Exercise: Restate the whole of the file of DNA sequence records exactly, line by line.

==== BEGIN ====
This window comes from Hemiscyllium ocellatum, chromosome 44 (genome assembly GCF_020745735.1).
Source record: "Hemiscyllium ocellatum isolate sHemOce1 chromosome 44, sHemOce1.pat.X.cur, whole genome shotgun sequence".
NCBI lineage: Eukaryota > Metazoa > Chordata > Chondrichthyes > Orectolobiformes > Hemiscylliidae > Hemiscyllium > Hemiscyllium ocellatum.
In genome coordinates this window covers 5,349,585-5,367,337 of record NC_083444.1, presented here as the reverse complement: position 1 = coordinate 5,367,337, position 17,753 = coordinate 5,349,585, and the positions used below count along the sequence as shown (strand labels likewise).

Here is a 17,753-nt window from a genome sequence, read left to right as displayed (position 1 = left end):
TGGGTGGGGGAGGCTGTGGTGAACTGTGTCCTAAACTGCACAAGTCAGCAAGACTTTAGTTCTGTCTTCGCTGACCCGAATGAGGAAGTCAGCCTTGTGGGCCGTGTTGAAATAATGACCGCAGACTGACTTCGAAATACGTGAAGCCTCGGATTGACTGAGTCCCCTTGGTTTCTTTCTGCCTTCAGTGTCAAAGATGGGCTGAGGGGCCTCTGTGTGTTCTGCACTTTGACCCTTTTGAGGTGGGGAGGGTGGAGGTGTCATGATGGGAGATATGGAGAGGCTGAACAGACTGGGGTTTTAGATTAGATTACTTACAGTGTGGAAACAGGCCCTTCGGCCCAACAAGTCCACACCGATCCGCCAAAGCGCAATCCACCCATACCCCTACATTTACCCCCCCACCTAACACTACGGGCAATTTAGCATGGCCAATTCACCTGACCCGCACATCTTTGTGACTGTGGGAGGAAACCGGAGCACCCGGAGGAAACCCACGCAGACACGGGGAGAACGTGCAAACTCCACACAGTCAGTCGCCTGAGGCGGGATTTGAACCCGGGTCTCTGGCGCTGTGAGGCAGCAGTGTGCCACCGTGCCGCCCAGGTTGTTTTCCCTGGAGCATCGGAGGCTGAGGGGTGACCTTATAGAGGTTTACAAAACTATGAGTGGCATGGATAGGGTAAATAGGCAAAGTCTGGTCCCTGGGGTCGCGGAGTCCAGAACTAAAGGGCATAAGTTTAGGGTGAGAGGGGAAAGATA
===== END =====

This window comes from Hemiscyllium ocellatum, chromosome 44 (genome assembly GCF_020745735.1).
Source record: "Hemiscyllium ocellatum isolate sHemOce1 chromosome 44, sHemOce1.pat.X.cur, whole genome shotgun sequence".
NCBI lineage: Eukaryota > Metazoa > Chordata > Chondrichthyes > Orectolobiformes > Hemiscylliidae > Hemiscyllium > Hemiscyllium ocellatum.
In genome coordinates this window covers 5,349,585-5,367,337 of record NC_083444.1, presented here as the reverse complement: position 1 = coordinate 5,367,337, position 17,753 = coordinate 5,349,585, and the positions used below count along the sequence as shown (strand labels likewise).

Here is a 17,753-nt window from a genome sequence, read left to right as displayed (position 1 = left end):
TGGGTGGGGGAGGCTGTGGTGAACTGTGTCCTAAACTGCACAAGTCAGCAAGACTTTAGTTCTGTCTTCGCTGACCCGAATGAGGAAGTCAGCCTTGTGGGCCGTGTTGAAATAATGACCGCAGACTGACTTCGAAATACGTGAAGCCTCGGATTGACTGAGTCCCCTTGGTTTCTTTCTGCCTTCAGTGTCAAAGATGGGCTGAGGGGCCTCTGTGTGTTCTGCACTTTGACCCTTTTGAGGTGGGGAGGGTGGAGGTGTCATGATGGGAGATATGGAGAGGCTGAACAGACTGGGGTTTTAGATTAGATTACTTACAGTGTGGAAACAGGCCCTTCGGCCCAACAAGTCCACACCGATCCGCCAAAGCGCAATCCACCCATACCCCTACATTTACCCCCCCACCTAACACTACGGGCAATTTAGCATGGCCAATTCACCTGACCCGCACATCTTTGTGACTGTGGGAGGAAACCGGAGCACCCGGAGGAAACCCACGCAGACACGGGGAGAACGTGCAAACTCCACACAGTCAGTCGCCTGAGGCGGGATTTGAACCCGGGTCTCTGGCGCTGTGAGGCAGCAGTGTGCCACCGTGCCGCCCAGGTTGTTTTCCCTGGAGCATCGGAGGCTGAGGGGTGACCTTATAGAGGTTTACAAAACTATGAGTGGCATGGATAGGGTAAATAGGCAAAGTCTGGTCCCTGGGGTCGCGGAGTCCAGAACTAAAGGGCATAAGTTTAGGGTGAGAGGGGAAAGATA